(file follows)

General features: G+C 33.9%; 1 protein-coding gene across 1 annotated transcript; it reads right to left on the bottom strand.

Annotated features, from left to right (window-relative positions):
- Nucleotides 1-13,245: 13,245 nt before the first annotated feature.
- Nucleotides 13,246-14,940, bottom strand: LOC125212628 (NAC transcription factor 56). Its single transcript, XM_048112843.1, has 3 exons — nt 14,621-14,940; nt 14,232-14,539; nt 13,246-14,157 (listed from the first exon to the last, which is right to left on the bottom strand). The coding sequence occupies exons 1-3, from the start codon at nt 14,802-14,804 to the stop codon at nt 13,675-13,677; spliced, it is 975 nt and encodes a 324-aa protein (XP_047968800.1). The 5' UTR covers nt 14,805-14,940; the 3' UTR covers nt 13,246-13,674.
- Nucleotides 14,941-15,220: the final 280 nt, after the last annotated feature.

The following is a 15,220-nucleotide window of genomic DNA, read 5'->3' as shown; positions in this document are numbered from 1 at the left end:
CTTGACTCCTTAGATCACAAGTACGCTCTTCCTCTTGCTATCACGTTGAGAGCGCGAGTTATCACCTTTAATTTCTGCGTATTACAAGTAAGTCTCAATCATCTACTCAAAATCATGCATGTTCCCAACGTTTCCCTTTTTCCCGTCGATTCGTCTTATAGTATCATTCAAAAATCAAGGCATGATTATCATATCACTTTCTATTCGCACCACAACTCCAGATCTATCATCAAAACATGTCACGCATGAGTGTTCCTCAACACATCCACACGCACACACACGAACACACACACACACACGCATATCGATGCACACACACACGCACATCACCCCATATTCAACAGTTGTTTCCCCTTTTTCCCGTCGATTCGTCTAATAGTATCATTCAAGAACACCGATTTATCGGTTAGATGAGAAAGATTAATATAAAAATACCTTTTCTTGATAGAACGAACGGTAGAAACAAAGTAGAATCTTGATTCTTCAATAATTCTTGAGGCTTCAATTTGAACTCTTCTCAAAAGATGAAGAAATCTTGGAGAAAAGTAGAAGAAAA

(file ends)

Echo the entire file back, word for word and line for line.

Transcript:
General features: G+C 33.9%; 1 protein-coding gene across 1 annotated transcript; it reads right to left on the bottom strand.

Annotated features, from left to right (window-relative positions):
- Nucleotides 1-13,245: 13,245 nt before the first annotated feature.
- Nucleotides 13,246-14,940, bottom strand: LOC125212628 (NAC transcription factor 56). Its single transcript, XM_048112843.1, has 3 exons — nt 14,621-14,940; nt 14,232-14,539; nt 13,246-14,157 (listed from the first exon to the last, which is right to left on the bottom strand). The coding sequence occupies exons 1-3, from the start codon at nt 14,802-14,804 to the stop codon at nt 13,675-13,677; spliced, it is 975 nt and encodes a 324-aa protein (XP_047968800.1). The 5' UTR covers nt 14,805-14,940; the 3' UTR covers nt 13,246-13,674.
- Nucleotides 14,941-15,220: the final 280 nt, after the last annotated feature.

The following is a 15,220-nucleotide window of genomic DNA, read 5'->3' as shown; positions in this document are numbered from 1 at the left end:
CTTGACTCCTTAGATCACAAGTACGCTCTTCCTCTTGCTATCACGTTGAGAGCGCGAGTTATCACCTTTAATTTCTGCGTATTACAAGTAAGTCTCAATCATCTACTCAAAATCATGCATGTTCCCAACGTTTCCCTTTTTCCCGTCGATTCGTCTTATAGTATCATTCAAAAATCAAGGCATGATTATCATATCACTTTCTATTCGCACCACAACTCCAGATCTATCATCAAAACATGTCACGCATGAGTGTTCCTCAACACATCCACACGCACACACACGAACACACACACACACACGCATATCGATGCACACACACACGCACATCACCCCATATTCAACAGTTGTTTCCCCTTTTTCCCGTCGATTCGTCTAATAGTATCATTCAAGAACACCGATTTATCGGTTAGATGAGAAAGATTAATATAAAAATACCTTTTCTTGATAGAACGAACGGTAGAAACAAAGTAGAATCTTGATTCTTCAATAATTCTTGAGGCTTCAATTTGAACTCTTCTCAAAAGATGAAGAAATCTTGGAGAAAAGTAGAAGAAAA